Software development processes are your foundations

Process is usually not a top-priority when a team is co-located. Teams that reside in one office, often get by with little to no process or standardized workflows or structured communications. If co-located teams take-on remote team members, and do not develop good processes, they will experience many frustrations and loss of performance. This alone may cause them to consider the collaboration a failure.

Therefore, one of the most important planning initiatives for organizations preparing to work with remote teams is designing robust processes, workflows, and structured communications – all of which I refer to as “process”.

Process is simply put a structure for working. When team members are dispersed, using a common process is essential to knowing how to work together: expectations of team members, when to perform key activities, and overall how to achieve good team performance.

Fostering good team collaboration begins with designing processes and workflows that encourage collaboration. Especially in a distributed team model, good collaboration needs to be “engineered” into the engineering process, and the day-to-day workflows of the team.

Software engineering and testing teams have significant advantages with distributed members, because for decades engineering teams became accustomed to process as a means of facilitating good software engineering. Today many teams use Scrum, a framework for managing agile processes. Scrum has gained so much favor in the software development world, that most engineers today have either worked in a Scrum process or can freely explain the key elements to Scrum.

The main advantages of Scrum from the perspective of managing remote or distributed teams are:

  1. Engineers can on-board quickly since they understand the general underpinnings of how to work in an Agile team.
  2. Managers can track and assess the performance of the team through the activities of the process, and by using metrics that are associated with an Agile process, without the need to “see” developers at their desks.

As far as process is concerned, the main difference between an agile co-located team and an agile distributed team, is how well the process it’s defined. With a distributed team, processes should be well documented and easily accessible for the team to read and follow and collaboratively adjust. A simple wiki serves this purpose. For example, one team we worked with who were implementing weekly sprints even posted a day-of-week schedule for the team to follow: activities for Monday, Tuesday, etc.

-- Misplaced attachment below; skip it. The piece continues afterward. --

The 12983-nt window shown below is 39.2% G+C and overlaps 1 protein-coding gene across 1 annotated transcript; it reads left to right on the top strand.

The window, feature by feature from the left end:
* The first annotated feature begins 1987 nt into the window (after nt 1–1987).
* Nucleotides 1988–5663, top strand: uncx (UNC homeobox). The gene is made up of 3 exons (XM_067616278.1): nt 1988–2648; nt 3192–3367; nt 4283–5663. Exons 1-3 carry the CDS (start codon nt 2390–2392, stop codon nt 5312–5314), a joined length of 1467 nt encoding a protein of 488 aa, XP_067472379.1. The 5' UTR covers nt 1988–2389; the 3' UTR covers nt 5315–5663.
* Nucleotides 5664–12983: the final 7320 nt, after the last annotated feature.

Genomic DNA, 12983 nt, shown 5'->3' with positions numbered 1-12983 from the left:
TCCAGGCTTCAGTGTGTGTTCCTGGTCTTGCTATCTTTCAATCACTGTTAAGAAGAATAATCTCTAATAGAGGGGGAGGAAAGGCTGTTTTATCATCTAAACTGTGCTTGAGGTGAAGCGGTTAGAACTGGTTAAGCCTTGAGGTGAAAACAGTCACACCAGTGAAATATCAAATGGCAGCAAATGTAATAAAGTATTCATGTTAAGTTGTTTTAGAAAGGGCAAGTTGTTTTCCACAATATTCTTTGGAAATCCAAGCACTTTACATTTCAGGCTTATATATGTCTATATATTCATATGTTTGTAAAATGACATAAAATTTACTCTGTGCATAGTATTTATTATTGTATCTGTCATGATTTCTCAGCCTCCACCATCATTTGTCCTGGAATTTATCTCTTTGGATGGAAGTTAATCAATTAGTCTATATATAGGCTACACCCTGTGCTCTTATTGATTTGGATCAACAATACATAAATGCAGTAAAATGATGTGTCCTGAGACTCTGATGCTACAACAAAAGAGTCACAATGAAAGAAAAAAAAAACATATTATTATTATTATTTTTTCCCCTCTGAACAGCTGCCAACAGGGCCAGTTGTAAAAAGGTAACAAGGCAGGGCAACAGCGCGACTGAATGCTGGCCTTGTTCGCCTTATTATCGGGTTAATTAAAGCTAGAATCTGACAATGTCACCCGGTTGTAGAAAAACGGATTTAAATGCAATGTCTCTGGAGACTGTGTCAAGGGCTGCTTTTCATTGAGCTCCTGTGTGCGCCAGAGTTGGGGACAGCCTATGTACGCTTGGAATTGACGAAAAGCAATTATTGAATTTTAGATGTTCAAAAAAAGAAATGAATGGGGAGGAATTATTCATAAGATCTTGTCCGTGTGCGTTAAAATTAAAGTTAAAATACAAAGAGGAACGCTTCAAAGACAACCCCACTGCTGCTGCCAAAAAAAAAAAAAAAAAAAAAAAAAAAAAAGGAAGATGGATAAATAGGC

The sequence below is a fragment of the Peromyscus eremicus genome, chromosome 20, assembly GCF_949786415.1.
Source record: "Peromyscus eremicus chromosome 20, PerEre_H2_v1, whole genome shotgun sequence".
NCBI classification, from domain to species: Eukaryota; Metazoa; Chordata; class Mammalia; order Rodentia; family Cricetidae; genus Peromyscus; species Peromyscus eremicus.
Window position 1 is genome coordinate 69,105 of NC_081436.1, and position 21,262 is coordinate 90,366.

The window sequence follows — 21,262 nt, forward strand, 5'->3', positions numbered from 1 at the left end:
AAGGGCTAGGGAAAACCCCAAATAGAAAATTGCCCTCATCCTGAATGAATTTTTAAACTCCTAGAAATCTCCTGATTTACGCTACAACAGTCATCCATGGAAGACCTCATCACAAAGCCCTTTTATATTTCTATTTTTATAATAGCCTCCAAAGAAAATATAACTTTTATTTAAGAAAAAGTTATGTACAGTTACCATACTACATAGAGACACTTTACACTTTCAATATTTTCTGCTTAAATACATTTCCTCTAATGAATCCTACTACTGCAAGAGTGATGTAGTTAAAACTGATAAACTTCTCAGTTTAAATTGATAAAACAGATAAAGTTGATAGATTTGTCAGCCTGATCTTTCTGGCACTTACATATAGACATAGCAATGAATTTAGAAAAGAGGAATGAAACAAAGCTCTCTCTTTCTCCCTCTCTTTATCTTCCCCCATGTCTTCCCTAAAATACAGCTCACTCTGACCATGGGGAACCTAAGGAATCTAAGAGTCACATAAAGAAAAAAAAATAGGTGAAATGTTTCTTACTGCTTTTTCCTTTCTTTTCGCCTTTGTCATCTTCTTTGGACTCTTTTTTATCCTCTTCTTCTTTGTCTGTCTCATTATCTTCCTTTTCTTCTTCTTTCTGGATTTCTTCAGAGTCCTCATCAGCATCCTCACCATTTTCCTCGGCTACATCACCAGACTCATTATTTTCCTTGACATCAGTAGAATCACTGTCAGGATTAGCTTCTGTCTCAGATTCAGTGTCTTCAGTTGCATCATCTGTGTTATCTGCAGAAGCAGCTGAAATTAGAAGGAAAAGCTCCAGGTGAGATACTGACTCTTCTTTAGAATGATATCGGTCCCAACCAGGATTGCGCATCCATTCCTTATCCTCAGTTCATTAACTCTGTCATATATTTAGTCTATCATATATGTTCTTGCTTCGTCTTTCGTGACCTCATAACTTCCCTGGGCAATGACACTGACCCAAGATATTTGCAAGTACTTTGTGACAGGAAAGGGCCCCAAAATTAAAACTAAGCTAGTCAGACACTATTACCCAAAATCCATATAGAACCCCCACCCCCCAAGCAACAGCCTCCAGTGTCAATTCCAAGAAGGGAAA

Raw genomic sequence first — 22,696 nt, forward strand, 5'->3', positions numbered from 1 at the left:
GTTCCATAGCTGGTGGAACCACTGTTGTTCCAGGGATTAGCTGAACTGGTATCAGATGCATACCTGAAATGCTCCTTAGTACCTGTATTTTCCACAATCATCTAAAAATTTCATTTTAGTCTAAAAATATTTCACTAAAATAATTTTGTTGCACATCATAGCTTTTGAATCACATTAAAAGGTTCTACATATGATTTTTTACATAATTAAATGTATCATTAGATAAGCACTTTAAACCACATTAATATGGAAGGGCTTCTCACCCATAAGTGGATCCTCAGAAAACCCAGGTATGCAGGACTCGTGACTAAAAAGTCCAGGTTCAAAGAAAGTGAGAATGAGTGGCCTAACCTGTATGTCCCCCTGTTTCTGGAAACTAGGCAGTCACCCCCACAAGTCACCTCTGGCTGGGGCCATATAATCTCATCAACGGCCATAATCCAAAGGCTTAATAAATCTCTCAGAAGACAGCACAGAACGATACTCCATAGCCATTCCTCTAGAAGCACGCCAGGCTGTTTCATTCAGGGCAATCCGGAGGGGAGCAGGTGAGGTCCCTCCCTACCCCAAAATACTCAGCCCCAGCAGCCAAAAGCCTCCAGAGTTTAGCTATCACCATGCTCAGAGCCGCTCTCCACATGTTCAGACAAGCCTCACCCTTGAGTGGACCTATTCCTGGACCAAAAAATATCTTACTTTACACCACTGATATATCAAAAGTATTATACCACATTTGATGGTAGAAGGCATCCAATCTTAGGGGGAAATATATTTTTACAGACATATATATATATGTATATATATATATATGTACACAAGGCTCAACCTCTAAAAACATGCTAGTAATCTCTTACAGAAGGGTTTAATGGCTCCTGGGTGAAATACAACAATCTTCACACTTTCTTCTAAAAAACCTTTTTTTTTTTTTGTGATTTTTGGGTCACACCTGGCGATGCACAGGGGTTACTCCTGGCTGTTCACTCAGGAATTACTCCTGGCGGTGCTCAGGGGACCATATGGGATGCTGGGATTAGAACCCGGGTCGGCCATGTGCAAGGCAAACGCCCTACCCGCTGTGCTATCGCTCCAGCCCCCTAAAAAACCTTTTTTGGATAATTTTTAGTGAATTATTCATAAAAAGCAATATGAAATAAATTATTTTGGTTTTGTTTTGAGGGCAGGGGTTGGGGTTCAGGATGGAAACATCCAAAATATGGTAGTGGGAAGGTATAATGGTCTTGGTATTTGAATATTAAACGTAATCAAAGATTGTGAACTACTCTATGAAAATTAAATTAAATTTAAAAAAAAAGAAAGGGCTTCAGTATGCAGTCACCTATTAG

Processes should include communication protocols: team member contacts and their roles, when meetings occur, who is responsible to attend those meetings, and what tools are used. Protocols should also define off-hour or emergency communication procedures and phone numbers.

Think of workflows as more detailed expressions of your processes, similar to logical decision-making trees. In Git For Teams (O’Reilly), the author presents examples of very well defined workflows and processes using Git for Agile Scrum teams. The published chapter Workflows that Work is a great introduction. Use them as examples of how detailed and well-define your workflows can be.  Written workflows help team members place their task or problem in the right context, and understand what their options are for handling them.

Far beyond resolving loss of performance, robust processes can enable distributed teams to actually outperform collocated teams.  In a 2009 article titled How to Manage Virtual Teams, published by MIT Sloan Management Review, the authors write:

“Virtual teams that had processes that increased the levels of mutual support, member effort, work coordination, balance of member contributions and task-related communications consistently outperformed other teams with lower levels. Moreover, dispersed teams that had high levels of task-related processes were notably able to outperform co-located teams with similar levels of those same processes despite the physical separation of their members.”

I suggest making a best effort to design your processes up-front collaboratively among your team members, internal and remote.  Working together, your team will feel more ownership of the process, and it’s a good team building exercise.  It doesn’t need to be perfect. Refinements can be made iteratively.

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